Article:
The NCA’s Serious Crime Analysis Section (SCAS), which supports police investigations into serious sexual assaults committed by strangers, identified an increase in the number of people that were raped during their first face-to-face meeting following initial contact through an online dating website or app.
Derby Crown Court convicted Jason Lawrance and sentenced him to life for his rape of the women. Alan Charles is Derbyshire’s Police and Crime Commissioner. “This is a truly shocking case in so many ways and the courage of the victims in helping to secure this conviction should be applauded,” he said. “It was a complex police investigation into a string of attacks against women and I’m pleased to see the person responsible has been brought to justice for his despicable crimes.”
Sean Sutton is Head of the NCA’s Serious Crimes Analysis Section. “More than nine million Britons have logged on to online dating sites, and the majority have found that they are a convenient and safe environment to find a relationship,” he said. “This initial work clearly raises a lot of questions and we will be working with academia to build a more complete picture.
“However this will take time and we wanted to release our headline findings at the earliest opportunity.
“Our aim here is to make people aware of the potential danger, so they can be better prepared and make the choices that are right for them.
“A rape victim is never at fault and we do not want the circumstances in which these assaults take place to cause any victim to doubt that.
“Sexual assault is a crime, full stop, and we want victims to feel confident reporting it to the police.”
Jonathan Bishop is an e-dating expert who co-founded Action on Digital Addiction and Cyberstalking. “The extent of sexual offences following contact on e-dating websites is more widespread than people realise,” he said. “My research into e-dating websites suggests that e-dating profiles need to be properly configured to make clear whether someone is looking for sexual encounters so that those who do not want them are protected from claims they consented to sex when they did not.“
Allegations by Ruth Banks that a colleague at Aberdeen University, Ramyar Chavoshinejad, stalked her have been proven false by Aberdeen Sheriff Court.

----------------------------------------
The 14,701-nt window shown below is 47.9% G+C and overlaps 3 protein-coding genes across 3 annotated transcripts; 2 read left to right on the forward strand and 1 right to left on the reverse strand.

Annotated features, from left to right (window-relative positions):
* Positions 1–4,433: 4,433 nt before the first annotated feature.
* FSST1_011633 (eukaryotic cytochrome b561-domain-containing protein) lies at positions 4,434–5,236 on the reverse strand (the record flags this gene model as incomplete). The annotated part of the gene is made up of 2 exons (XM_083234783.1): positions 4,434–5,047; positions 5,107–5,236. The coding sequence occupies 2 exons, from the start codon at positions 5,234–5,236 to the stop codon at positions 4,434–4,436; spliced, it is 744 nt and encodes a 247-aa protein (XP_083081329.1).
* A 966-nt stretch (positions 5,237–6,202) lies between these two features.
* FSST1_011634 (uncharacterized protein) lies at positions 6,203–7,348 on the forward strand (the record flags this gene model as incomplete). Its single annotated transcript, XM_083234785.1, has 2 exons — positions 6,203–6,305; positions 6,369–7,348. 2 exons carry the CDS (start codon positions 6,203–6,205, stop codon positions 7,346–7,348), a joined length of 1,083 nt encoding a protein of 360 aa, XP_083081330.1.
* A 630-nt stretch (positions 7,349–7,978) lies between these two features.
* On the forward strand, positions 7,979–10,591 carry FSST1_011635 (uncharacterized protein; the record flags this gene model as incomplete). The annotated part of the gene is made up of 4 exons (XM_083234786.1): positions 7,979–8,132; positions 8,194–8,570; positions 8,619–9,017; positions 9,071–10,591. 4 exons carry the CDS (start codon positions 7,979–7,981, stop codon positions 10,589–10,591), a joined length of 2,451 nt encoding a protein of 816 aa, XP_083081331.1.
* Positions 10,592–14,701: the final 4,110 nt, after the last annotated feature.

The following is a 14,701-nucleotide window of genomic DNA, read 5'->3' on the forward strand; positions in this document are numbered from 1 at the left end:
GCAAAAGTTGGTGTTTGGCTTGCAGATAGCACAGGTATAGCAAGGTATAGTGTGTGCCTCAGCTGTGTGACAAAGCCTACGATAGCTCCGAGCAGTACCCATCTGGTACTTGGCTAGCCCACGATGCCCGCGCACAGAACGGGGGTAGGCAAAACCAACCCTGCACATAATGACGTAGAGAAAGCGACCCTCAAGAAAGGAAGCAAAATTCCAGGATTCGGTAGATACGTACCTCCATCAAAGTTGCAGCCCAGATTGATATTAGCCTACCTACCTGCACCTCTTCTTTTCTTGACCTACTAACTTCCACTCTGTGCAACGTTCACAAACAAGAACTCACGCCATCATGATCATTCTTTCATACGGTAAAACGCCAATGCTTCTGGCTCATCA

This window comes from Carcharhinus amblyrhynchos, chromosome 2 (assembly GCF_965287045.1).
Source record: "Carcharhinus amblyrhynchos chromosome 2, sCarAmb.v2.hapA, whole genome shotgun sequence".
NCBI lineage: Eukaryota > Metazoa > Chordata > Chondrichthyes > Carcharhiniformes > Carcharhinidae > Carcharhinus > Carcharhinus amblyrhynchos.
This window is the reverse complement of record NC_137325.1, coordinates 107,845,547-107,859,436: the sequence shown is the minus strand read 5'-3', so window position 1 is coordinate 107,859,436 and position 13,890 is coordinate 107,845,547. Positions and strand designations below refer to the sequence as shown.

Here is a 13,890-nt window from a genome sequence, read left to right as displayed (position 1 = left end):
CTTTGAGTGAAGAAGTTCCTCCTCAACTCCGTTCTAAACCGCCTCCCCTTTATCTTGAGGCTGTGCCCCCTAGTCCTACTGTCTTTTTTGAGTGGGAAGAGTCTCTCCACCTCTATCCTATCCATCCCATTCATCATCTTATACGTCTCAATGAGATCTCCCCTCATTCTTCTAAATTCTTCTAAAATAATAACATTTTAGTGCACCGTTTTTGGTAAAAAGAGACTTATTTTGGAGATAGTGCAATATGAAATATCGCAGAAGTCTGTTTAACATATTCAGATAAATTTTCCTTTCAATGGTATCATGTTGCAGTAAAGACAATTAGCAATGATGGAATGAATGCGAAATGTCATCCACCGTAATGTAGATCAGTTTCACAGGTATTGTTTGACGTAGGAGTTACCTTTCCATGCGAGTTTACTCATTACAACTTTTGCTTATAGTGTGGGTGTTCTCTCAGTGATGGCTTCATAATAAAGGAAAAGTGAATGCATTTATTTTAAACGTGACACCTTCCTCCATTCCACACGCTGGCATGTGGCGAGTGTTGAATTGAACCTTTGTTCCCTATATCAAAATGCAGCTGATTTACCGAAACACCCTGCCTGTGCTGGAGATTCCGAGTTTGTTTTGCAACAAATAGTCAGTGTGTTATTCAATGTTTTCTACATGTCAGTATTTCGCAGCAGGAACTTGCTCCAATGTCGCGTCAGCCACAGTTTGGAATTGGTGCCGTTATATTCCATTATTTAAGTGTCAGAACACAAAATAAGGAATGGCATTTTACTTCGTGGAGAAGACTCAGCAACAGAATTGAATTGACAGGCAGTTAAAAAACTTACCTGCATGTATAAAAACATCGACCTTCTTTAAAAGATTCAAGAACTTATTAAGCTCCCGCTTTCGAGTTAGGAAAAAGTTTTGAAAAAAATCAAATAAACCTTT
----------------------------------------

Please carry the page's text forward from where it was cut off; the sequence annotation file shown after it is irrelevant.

Ruth Banks is a Postdoctoral Research Fellow at Kosterlitz Centre for Therapeutics at University of Aberdeen, and when colleague Ramyar Chavoshinejad wrote about her daily on his own Facebook page she reported him for stalking.
Representing Ramyar Chavoshinejad, solicitor Les Green, said that Chavoshinejad had stopped posting the messages when asked to, and that Chavoshinejad was “socially inept,” thinking that posting messages about Ruth Banks was the best way to tell her that he was interested in her romantically.
Jonathan Bishop is a cyberstalking expert who founded Action on Digital Addiction and Cyberstalking. “There are many false allegations of stalking and harassment which result even through there has been no communication that perceived inappropriate behaviour from the person who doesn’t want it towards the person doing it prior to police involvement,” he said. “I would like the Crown Prosecution Service to amend its guidance so that if someone claiming to be a victim of harassment or stalking has not made efforts to communicate that is how they feel then they should have little recourse under the law,” he said. “I am pleased the UK Government are looking at the introduction of stalking prevention orders as a means to do this in respect of stranger stalking, but would prefer these to operate like fixed-penalty notices so that people like Ramyar Chavoshinejad are protected from false allegations of stalking.“
The UK Members of Parliament that have been most affected by Internet abuse following voting for the UK to be involved in military action in Syria are those that have a prior record for condemning Internet trolling, it has been revealed.
The MPs most harshly treated by trolls include Stella Creasy and Ben Bradshaw, both of whom have been critical of those who rigorously hold them to account online.